You are here

قراءة كتاب Life and Correspondence of David Hume, Volume I (of 2)

تنويه: تعرض هنا نبذة من اول ١٠ صفحات فقط من الكتاب الالكتروني، لقراءة الكتاب كاملا اضغط على الزر “اشتر الآن"

‏اللغة: English
Life and Correspondence of David Hume, Volume I (of 2)

Life and Correspondence of David Hume, Volume I (of 2)

تقييمك:
0
No votes yet
المؤلف:
دار النشر: Project Gutenberg
الصفحة رقم: 3

several letters having been printed in the larger that should have appeared in the smaller type.


FOOTNOTES:

[xi:1] No. LXXIII. p. 555.


CONTENTS OF VOLUME FIRST.

ILLUSTRATIONS TO VOL. I.
Portrait of Hume from a Medallion, Frontispiece.
Fac simile of a letter by Hume, Page 178
CHAPTER I.
1711-1734. Æt. 0-23.
Birth—Parentage—His own account of his Ancestors—Local associations of Ninewells—Education—Studies—Early Correspondence—The Ramsays—Specimen of his early Writings—Essay on Chivalry—Why he deserted the Law—Early ambition to found a School of Philosophy—Letter to a Physician describing his studies and habits—Criticism on the Letter—Supposition that it was addressed to Dr. Cheyne—Hume goes to Bristol. 1
CHAPTER II.
1734-1739. Æt. 23-27.
Hume leaves Bristol for France—Paris—Miracles at the Tomb of the Abbé Paris—Rheims—La Flêche—Associations with the Abbé Pluche and Des Cartes—Observations on French Society and Manners—Story of La Roche—Return to Britain—Correspondence with Henry Home—Publication of the first and second volume of the Treatise of Human Nature—Character of that Work—Its influence on Mental Philosophy. 48
CHAPTER III.
1739-1741. Æt. 27-29.
Letters to his friends after the publication of the first and second volume of the Treatise—Returns to Scotland—Reception of his Book—Criticism in "The Works of the Learned"—Charge against Hume of

assaulting the publisher—Correspondence with Francis Hutcheson—Seeks a situation—Connexion with Adam Smith—Publication of the third volume of the Treatise—Account of it—Hume's notes of his reading—Extracts from his Note-books.

105
CHAPTER IV.
1741-1745. Æt. 30-34.
Publication of the Essays, Moral and Political—Their Character—Correspondence with Home and Hutcheson—Hume's Remarks on Hutcheson's System—Education and Accomplishments of the Scottish Gentry—Hume's Intercourse with Mure of Caldwell and Oswald of Dunnikier—Opinions on a Sermon by Dr. Leechman—Attempts to succeed Dr. Pringle in the Chair of Moral Philosophy in Edinburgh. 136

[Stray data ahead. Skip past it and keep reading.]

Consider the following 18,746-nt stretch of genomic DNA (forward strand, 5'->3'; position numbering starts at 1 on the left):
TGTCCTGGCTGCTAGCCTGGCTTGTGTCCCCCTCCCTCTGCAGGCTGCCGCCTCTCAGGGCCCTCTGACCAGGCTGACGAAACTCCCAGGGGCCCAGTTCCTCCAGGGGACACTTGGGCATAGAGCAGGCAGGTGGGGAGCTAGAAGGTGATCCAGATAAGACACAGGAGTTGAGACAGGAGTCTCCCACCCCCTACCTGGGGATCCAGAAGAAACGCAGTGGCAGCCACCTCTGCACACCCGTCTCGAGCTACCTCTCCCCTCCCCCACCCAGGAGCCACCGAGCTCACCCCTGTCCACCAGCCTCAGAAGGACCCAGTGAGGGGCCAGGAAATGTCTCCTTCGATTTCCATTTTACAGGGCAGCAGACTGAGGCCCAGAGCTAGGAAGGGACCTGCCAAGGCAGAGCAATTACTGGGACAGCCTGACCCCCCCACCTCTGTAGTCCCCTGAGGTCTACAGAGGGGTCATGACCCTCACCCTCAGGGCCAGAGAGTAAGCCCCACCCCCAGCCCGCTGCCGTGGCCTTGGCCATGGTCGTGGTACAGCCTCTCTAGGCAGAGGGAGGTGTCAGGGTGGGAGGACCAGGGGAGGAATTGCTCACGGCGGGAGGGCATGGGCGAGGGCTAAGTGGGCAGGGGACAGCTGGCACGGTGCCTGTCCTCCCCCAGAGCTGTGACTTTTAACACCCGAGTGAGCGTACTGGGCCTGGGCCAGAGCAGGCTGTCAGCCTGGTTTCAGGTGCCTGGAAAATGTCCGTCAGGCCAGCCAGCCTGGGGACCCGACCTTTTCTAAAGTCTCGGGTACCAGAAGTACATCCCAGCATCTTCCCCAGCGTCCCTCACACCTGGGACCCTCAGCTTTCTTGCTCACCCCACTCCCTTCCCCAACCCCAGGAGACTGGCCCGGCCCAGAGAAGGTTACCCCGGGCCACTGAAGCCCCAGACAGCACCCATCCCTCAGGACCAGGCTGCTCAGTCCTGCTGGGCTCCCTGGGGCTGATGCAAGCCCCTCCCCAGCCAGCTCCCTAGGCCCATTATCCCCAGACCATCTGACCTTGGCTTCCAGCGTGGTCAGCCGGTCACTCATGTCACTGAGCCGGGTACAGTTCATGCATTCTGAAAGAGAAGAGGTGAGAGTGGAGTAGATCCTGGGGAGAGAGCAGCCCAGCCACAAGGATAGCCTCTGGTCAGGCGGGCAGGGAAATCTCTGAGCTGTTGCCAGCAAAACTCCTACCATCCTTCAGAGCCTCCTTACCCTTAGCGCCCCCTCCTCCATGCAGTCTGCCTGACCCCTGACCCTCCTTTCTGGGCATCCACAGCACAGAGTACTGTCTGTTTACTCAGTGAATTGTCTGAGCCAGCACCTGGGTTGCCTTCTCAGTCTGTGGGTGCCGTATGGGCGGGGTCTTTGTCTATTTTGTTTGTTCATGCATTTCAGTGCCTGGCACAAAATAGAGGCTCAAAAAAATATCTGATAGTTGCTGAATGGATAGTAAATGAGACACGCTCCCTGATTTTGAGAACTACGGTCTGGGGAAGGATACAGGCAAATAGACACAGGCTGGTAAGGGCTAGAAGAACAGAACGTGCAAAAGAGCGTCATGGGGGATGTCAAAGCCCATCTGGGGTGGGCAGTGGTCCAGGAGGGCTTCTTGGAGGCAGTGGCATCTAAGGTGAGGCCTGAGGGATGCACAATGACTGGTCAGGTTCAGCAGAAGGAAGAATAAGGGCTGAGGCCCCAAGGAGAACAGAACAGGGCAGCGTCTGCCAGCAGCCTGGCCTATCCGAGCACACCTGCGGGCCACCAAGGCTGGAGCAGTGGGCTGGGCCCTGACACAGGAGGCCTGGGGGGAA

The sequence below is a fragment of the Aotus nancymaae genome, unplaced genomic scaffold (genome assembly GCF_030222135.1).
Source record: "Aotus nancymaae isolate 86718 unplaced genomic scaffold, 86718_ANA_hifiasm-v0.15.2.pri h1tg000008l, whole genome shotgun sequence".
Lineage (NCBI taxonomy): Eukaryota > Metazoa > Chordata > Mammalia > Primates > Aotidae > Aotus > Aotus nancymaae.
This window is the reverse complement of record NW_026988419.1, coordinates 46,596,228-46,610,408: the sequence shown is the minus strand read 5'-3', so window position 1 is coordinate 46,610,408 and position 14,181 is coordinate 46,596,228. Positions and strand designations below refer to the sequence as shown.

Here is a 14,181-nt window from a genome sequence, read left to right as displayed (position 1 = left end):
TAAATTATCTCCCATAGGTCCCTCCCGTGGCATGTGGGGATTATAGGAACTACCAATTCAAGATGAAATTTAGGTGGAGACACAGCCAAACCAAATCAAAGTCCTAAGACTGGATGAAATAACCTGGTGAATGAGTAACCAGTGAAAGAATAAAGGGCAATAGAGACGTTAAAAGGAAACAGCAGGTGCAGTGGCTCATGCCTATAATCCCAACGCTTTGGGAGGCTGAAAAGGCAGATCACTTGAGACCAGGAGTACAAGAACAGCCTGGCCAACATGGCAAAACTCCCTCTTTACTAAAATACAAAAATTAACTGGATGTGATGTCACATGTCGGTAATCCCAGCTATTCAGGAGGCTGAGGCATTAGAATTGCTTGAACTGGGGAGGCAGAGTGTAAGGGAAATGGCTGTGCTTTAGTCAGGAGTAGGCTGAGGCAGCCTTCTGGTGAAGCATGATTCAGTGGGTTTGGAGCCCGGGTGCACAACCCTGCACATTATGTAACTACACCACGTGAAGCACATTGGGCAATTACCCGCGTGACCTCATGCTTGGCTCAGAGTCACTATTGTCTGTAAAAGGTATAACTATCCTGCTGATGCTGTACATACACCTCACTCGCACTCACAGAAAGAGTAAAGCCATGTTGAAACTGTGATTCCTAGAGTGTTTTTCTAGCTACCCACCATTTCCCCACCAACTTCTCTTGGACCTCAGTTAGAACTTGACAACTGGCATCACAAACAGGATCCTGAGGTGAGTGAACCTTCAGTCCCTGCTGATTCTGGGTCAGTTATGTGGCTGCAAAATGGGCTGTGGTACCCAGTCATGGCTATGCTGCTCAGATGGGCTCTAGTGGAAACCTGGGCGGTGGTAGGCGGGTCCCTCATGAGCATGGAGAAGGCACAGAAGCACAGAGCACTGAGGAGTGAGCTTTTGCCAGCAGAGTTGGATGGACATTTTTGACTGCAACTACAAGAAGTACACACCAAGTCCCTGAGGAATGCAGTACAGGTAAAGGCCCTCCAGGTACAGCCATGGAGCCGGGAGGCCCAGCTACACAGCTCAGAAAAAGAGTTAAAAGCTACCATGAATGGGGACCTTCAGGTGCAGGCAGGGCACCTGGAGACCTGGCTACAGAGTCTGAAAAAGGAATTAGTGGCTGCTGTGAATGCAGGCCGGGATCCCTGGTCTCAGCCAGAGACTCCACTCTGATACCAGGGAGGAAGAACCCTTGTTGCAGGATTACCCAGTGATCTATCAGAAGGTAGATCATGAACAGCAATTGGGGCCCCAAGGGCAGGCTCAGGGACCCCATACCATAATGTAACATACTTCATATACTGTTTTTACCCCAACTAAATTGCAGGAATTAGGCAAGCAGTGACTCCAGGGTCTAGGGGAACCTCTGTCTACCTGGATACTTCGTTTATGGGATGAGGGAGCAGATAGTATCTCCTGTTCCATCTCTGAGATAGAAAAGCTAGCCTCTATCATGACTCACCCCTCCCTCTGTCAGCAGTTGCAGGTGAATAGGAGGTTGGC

CHAPTER V.
1745-1747. Æt. 34-36.
Hume's Residence with the Marquis of Annandale—His Predecessor Colonel Forrester—Correspondence with Sir James Johnstone and Mr. Sharp of Hoddam—Quarrel with Captain Vincent—Estimate of his Conduct, and Inquiry into the Circumstances in which he was placed—Appointed Secretary to General St. Clair—Accompanies the expedition against the Court of France as Judge-Advocate—Gives an Account of the Attack on Port L'Orient—A tragic Incident. 170
CHAPTER VI.
1746-1748. Æt. 35-37.
Hume returns to Ninewells—His domestic Position—His attempts in Poetry—Inquiry as to his Sentimentalism—Takes an interest in Politics—Appointed Secretary to General St. Clair on his mission to Turin—His journal of his Tour—Arrival in Holland—Rotterdam—The Hague—Breda—The War—French Soldiers—Nimeguen—Cologne—Bonn—The Rhine and its scenery—Coblentz—Wiesbaden—Frankfurt—Battle of Dettingen—Wurzburg—Ratisbon—Descent of the Danube—Observations on Germany—Vienna—The Emperor and Empress Queen—Styria—Carinthia—The Tyrol—Mantua—Cremona—Turin. 225

CHAPTER VII.

1748-1751. Æt. 37-40.
Publication of the "Inquiry concerning Human Understanding"—Nature of that Work—Doctrine of Necessity—Observations on Miracles—New Edition of the "Essays, Moral and Political"—Reception of the new Publications—Return Home—His Mother's Death—Her Talents and Character—Correspondence with Dr. Clephane—Earthquakes—Correspondence with Montesquieu—Practical jokes in connexion with the Westminster Election—John Home—The Bellman's Petition. 271
CHAPTER VIII.
1751-1752. Æt. 40-41.
Sir Gilbert Elliot—Hume's intimacy with him—Their Philosophical Correspondence—Dialogues on Natural Religion—Residence in Edinburgh—Jack's Land—Publication of the "Inquiry concerning the Principles of Morals"—The Utilitarian Theory—Attempt to obtain the Chair of Moral Philosophy in Glasgow—Competition with Burke—Publication of the "Political Discourses"—The foundation of Political Economy—French Translations. 319
CHAPTER IX.

Pages